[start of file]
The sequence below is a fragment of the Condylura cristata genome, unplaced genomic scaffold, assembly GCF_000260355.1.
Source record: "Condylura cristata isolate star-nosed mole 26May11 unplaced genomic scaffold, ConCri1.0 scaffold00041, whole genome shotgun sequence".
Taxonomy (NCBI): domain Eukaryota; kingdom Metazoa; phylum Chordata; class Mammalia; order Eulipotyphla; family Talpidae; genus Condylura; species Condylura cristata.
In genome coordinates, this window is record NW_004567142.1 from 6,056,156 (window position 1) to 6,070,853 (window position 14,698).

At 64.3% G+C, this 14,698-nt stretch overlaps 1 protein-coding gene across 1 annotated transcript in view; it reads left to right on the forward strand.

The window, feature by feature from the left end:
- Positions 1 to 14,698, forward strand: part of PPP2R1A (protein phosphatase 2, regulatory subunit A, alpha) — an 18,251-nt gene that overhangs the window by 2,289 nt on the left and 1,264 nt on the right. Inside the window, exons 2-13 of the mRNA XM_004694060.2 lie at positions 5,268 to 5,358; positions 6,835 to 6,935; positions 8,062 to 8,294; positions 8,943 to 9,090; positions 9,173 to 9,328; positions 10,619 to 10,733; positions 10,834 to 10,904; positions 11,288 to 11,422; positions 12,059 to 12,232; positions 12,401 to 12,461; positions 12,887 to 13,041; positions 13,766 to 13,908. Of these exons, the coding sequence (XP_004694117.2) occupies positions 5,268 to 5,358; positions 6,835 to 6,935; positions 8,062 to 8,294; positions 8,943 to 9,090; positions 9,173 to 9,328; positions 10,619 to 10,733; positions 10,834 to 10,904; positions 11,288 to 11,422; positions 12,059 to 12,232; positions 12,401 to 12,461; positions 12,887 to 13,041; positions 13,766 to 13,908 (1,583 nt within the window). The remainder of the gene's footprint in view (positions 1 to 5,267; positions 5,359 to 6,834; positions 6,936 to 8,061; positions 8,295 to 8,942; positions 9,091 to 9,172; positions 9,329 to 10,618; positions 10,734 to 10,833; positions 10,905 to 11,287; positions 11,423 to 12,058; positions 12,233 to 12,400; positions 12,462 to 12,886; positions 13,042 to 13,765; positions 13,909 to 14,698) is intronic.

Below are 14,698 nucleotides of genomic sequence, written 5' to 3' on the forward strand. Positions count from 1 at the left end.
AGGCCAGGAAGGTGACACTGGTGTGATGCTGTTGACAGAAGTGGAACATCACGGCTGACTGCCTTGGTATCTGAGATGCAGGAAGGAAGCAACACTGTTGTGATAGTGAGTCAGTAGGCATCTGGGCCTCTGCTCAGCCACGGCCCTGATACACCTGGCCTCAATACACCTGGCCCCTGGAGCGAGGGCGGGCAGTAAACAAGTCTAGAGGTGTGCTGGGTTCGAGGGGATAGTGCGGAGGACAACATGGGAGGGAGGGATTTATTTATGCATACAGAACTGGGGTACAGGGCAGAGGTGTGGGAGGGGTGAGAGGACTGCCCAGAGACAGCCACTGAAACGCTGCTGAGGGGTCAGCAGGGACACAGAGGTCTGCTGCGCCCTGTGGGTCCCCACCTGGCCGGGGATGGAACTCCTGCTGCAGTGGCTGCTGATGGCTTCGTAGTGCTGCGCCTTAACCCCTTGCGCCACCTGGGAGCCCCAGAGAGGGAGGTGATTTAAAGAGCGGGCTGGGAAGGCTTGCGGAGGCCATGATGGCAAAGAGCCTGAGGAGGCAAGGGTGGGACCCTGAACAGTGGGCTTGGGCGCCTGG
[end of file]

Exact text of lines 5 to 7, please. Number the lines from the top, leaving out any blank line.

At 64.3% G+C, this 14,698-nt stretch overlaps 1 protein-coding gene across 1 annotated transcript in view; it reads left to right on the forward strand.

The window, feature by feature from the left end:
- Positions 1 to 14,698, forward strand: part of PPP2R1A (protein phosphatase 2, regulatory subunit A, alpha) — an 18,251-nt gene that overhangs the window by 2,289 nt on the left and 1,264 nt on the right. Inside the window, exons 2-13 of the mRNA XM_004694060.2 lie at positions 5,268 to 5,358; positions 6,835 to 6,935; positions 8,062 to 8,294; positions 8,943 to 9,090; positions 9,173 to 9,328; positions 10,619 to 10,733; positions 10,834 to 10,904; positions 11,288 to 11,422; positions 12,059 to 12,232; positions 12,401 to 12,461; positions 12,887 to 13,041; positions 13,766 to 13,908. Of these exons, the coding sequence (XP_004694117.2) occupies positions 5,268 to 5,358; positions 6,835 to 6,935; positions 8,062 to 8,294; positions 8,943 to 9,090; positions 9,173 to 9,328; positions 10,619 to 10,733; positions 10,834 to 10,904; positions 11,288 to 11,422; positions 12,059 to 12,232; positions 12,401 to 12,461; positions 12,887 to 13,041; positions 13,766 to 13,908 (1,583 nt within the window). The remainder of the gene's footprint in view (positions 1 to 5,267; positions 5,359 to 6,834; positions 6,936 to 8,061; positions 8,295 to 8,942; positions 9,091 to 9,172; positions 9,329 to 10,618; positions 10,734 to 10,833; positions 10,905 to 11,287; positions 11,423 to 12,058; positions 12,233 to 12,400; positions 12,462 to 12,886; positions 13,042 to 13,765; positions 13,909 to 14,698) is intronic.